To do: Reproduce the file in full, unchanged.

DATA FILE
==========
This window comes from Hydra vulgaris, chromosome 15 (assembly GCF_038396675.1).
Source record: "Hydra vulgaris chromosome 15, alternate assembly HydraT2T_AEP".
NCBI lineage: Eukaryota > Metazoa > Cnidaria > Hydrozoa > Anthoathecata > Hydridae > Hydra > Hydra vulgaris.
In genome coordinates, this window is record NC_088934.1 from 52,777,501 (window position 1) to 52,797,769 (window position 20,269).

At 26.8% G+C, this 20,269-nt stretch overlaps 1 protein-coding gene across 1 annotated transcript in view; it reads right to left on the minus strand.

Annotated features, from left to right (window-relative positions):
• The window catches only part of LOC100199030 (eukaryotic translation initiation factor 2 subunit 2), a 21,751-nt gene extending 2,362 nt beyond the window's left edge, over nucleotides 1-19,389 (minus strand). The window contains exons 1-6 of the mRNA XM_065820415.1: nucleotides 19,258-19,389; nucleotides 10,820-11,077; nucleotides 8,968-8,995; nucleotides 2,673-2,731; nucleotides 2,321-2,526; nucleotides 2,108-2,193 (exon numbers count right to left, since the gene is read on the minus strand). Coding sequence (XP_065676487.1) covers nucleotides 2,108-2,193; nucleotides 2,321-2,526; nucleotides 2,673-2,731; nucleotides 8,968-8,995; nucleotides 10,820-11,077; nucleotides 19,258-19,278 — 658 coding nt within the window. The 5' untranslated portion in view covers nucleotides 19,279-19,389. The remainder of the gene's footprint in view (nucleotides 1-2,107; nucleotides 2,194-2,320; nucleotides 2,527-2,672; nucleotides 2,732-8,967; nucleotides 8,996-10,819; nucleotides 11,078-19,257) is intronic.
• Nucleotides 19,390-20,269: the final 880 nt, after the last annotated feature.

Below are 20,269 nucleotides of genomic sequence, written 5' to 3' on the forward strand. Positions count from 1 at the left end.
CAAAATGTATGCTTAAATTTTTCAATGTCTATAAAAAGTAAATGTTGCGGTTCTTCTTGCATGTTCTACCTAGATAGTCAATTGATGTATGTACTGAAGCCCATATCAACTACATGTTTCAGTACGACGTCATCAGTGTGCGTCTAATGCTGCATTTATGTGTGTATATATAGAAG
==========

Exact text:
This window comes from Hydra vulgaris, chromosome 15 (assembly GCF_038396675.1).
Source record: "Hydra vulgaris chromosome 15, alternate assembly HydraT2T_AEP".
NCBI lineage: Eukaryota > Metazoa > Cnidaria > Hydrozoa > Anthoathecata > Hydridae > Hydra > Hydra vulgaris.
In genome coordinates, this window is record NC_088934.1 from 52,777,501 (window position 1) to 52,797,769 (window position 20,269).

At 26.8% G+C, this 20,269-nt stretch overlaps 1 protein-coding gene across 1 annotated transcript in view; it reads right to left on the minus strand.

Annotated features, from left to right (window-relative positions):
• The window catches only part of LOC100199030 (eukaryotic translation initiation factor 2 subunit 2), a 21,751-nt gene extending 2,362 nt beyond the window's left edge, over nucleotides 1-19,389 (minus strand). The window contains exons 1-6 of the mRNA XM_065820415.1: nucleotides 19,258-19,389; nucleotides 10,820-11,077; nucleotides 8,968-8,995; nucleotides 2,673-2,731; nucleotides 2,321-2,526; nucleotides 2,108-2,193 (exon numbers count right to left, since the gene is read on the minus strand). Coding sequence (XP_065676487.1) covers nucleotides 2,108-2,193; nucleotides 2,321-2,526; nucleotides 2,673-2,731; nucleotides 8,968-8,995; nucleotides 10,820-11,077; nucleotides 19,258-19,278 — 658 coding nt within the window. The 5' untranslated portion in view covers nucleotides 19,279-19,389. The remainder of the gene's footprint in view (nucleotides 1-2,107; nucleotides 2,194-2,320; nucleotides 2,527-2,672; nucleotides 2,732-8,967; nucleotides 8,996-10,819; nucleotides 11,078-19,257) is intronic.
• Nucleotides 19,390-20,269: the final 880 nt, after the last annotated feature.

Below are 20,269 nucleotides of genomic sequence, written 5' to 3' on the forward strand. Positions count from 1 at the left end.
CAAAATGTATGCTTAAATTTTTCAATGTCTATAAAAAGTAAATGTTGCGGTTCTTCTTGCATGTTCTACCTAGATAGTCAATTGATGTATGTACTGAAGCCCATATCAACTACATGTTTCAGTACGACGTCATCAGTGTGCGTCTAATGCTGCATTTATGTGTGTATATATAGAAG